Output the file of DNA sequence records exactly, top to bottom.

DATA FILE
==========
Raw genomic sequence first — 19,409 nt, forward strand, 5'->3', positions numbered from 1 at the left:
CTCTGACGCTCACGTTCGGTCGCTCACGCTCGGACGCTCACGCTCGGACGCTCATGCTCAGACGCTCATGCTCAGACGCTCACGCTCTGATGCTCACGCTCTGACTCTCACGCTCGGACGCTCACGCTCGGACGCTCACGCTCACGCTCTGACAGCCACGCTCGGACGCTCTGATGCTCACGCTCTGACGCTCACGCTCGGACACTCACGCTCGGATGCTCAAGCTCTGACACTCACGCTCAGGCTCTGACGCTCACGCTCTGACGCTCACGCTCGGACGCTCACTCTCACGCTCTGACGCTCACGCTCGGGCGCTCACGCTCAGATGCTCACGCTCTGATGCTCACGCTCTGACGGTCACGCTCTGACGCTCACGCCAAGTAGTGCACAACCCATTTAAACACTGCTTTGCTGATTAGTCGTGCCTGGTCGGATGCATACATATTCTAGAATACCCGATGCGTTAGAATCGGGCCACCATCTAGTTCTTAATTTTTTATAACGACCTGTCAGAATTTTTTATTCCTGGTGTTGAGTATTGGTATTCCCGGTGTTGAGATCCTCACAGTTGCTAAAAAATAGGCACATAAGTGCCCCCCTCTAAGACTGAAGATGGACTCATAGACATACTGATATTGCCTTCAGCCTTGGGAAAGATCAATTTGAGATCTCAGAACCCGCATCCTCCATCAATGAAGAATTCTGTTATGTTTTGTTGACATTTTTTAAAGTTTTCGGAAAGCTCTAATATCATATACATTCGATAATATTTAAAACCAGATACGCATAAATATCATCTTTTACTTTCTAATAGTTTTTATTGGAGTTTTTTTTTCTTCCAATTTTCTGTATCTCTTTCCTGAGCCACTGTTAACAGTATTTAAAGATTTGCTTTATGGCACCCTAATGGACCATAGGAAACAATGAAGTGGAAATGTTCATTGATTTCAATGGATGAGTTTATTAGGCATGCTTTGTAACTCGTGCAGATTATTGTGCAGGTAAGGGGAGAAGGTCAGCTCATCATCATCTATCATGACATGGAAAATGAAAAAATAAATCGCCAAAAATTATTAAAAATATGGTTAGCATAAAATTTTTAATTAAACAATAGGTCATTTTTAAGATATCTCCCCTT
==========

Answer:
Raw genomic sequence first — 19,409 nt, forward strand, 5'->3', positions numbered from 1 at the left:
CTCTGACGCTCACGTTCGGTCGCTCACGCTCGGACGCTCACGCTCGGACGCTCATGCTCAGACGCTCATGCTCAGACGCTCACGCTCTGATGCTCACGCTCTGACTCTCACGCTCGGACGCTCACGCTCGGACGCTCACGCTCACGCTCTGACAGCCACGCTCGGACGCTCTGATGCTCACGCTCTGACGCTCACGCTCGGACACTCACGCTCGGATGCTCAAGCTCTGACACTCACGCTCAGGCTCTGACGCTCACGCTCTGACGCTCACGCTCGGACGCTCACTCTCACGCTCTGACGCTCACGCTCGGGCGCTCACGCTCAGATGCTCACGCTCTGATGCTCACGCTCTGACGGTCACGCTCTGACGCTCACGCCAAGTAGTGCACAACCCATTTAAACACTGCTTTGCTGATTAGTCGTGCCTGGTCGGATGCATACATATTCTAGAATACCCGATGCGTTAGAATCGGGCCACCATCTAGTTCTTAATTTTTTATAACGACCTGTCAGAATTTTTTATTCCTGGTGTTGAGTATTGGTATTCCCGGTGTTGAGATCCTCACAGTTGCTAAAAAATAGGCACATAAGTGCCCCCCTCTAAGACTGAAGATGGACTCATAGACATACTGATATTGCCTTCAGCCTTGGGAAAGATCAATTTGAGATCTCAGAACCCGCATCCTCCATCAATGAAGAATTCTGTTATGTTTTGTTGACATTTTTTAAAGTTTTCGGAAAGCTCTAATATCATATACATTCGATAATATTTAAAACCAGATACGCATAAATATCATCTTTTACTTTCTAATAGTTTTTATTGGAGTTTTTTTTTCTTCCAATTTTCTGTATCTCTTTCCTGAGCCACTGTTAACAGTATTTAAAGATTTGCTTTATGGCACCCTAATGGACCATAGGAAACAATGAAGTGGAAATGTTCATTGATTTCAATGGATGAGTTTATTAGGCATGCTTTGTAACTCGTGCAGATTATTGTGCAGGTAAGGGGAGAAGGTCAGCTCATCATCATCTATCATGACATGGAAAATGAAAAAATAAATCGCCAAAAATTATTAAAAATATGGTTAGCATAAAATTTTTAATTAAACAATAGGTCATTTTTAAGATATCTCCCCTT